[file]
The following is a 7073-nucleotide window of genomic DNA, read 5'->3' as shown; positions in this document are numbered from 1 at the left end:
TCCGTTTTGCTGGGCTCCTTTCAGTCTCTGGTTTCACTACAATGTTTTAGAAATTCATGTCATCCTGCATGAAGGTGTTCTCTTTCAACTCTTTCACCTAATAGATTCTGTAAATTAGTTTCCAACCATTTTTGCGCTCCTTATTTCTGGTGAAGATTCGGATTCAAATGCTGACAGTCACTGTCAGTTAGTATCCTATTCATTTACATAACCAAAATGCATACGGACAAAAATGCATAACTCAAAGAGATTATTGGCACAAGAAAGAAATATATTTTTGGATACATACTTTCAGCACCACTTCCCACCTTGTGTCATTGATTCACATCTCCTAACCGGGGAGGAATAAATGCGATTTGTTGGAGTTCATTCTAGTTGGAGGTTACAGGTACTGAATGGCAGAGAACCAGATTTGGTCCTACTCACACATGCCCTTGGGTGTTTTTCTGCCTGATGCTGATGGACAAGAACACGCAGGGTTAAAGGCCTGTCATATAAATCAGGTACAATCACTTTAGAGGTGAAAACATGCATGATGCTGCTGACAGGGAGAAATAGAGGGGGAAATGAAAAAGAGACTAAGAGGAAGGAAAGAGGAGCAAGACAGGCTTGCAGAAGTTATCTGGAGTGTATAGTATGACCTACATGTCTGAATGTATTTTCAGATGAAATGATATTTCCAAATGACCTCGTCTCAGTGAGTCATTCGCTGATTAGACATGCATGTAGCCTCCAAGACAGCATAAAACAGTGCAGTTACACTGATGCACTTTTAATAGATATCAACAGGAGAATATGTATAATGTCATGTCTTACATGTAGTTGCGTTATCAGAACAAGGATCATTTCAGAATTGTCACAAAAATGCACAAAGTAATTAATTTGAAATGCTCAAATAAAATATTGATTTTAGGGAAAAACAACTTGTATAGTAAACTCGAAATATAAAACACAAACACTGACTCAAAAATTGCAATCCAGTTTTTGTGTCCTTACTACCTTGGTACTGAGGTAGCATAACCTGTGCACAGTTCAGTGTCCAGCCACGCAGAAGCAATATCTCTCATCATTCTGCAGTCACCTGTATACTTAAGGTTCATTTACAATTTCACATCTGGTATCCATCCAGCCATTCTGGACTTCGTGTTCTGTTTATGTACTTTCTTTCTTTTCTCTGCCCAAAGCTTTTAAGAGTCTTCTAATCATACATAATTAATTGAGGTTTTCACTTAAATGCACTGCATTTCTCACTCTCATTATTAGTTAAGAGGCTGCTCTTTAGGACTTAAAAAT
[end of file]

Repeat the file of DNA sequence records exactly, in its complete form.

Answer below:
The following is a 7073-nucleotide window of genomic DNA, read 5'->3' as shown; positions in this document are numbered from 1 at the left end:
TCCGTTTTGCTGGGCTCCTTTCAGTCTCTGGTTTCACTACAATGTTTTAGAAATTCATGTCATCCTGCATGAAGGTGTTCTCTTTCAACTCTTTCACCTAATAGATTCTGTAAATTAGTTTCCAACCATTTTTGCGCTCCTTATTTCTGGTGAAGATTCGGATTCAAATGCTGACAGTCACTGTCAGTTAGTATCCTATTCATTTACATAACCAAAATGCATACGGACAAAAATGCATAACTCAAAGAGATTATTGGCACAAGAAAGAAATATATTTTTGGATACATACTTTCAGCACCACTTCCCACCTTGTGTCATTGATTCACATCTCCTAACCGGGGAGGAATAAATGCGATTTGTTGGAGTTCATTCTAGTTGGAGGTTACAGGTACTGAATGGCAGAGAACCAGATTTGGTCCTACTCACACATGCCCTTGGGTGTTTTTCTGCCTGATGCTGATGGACAAGAACACGCAGGGTTAAAGGCCTGTCATATAAATCAGGTACAATCACTTTAGAGGTGAAAACATGCATGATGCTGCTGACAGGGAGAAATAGAGGGGGAAATGAAAAAGAGACTAAGAGGAAGGAAAGAGGAGCAAGACAGGCTTGCAGAAGTTATCTGGAGTGTATAGTATGACCTACATGTCTGAATGTATTTTCAGATGAAATGATATTTCCAAATGACCTCGTCTCAGTGAGTCATTCGCTGATTAGACATGCATGTAGCCTCCAAGACAGCATAAAACAGTGCAGTTACACTGATGCACTTTTAATAGATATCAACAGGAGAATATGTATAATGTCATGTCTTACATGTAGTTGCGTTATCAGAACAAGGATCATTTCAGAATTGTCACAAAAATGCACAAAGTAATTAATTTGAAATGCTCAAATAAAATATTGATTTTAGGGAAAAACAACTTGTATAGTAAACTCGAAATATAAAACACAAACACTGACTCAAAAATTGCAATCCAGTTTTTGTGTCCTTACTACCTTGGTACTGAGGTAGCATAACCTGTGCACAGTTCAGTGTCCAGCCACGCAGAAGCAATATCTCTCATCATTCTGCAGTCACCTGTATACTTAAGGTTCATTTACAATTTCACATCTGGTATCCATCCAGCCATTCTGGACTTCGTGTTCTGTTTATGTACTTTCTTTCTTTTCTCTGCCCAAAGCTTTTAAGAGTCTTCTAATCATACATAATTAATTGAGGTTTTCACTTAAATGCACTGCATTTCTCACTCTCATTATTAGTTAAGAGGCTGCTCTTTAGGACTTAAAAAT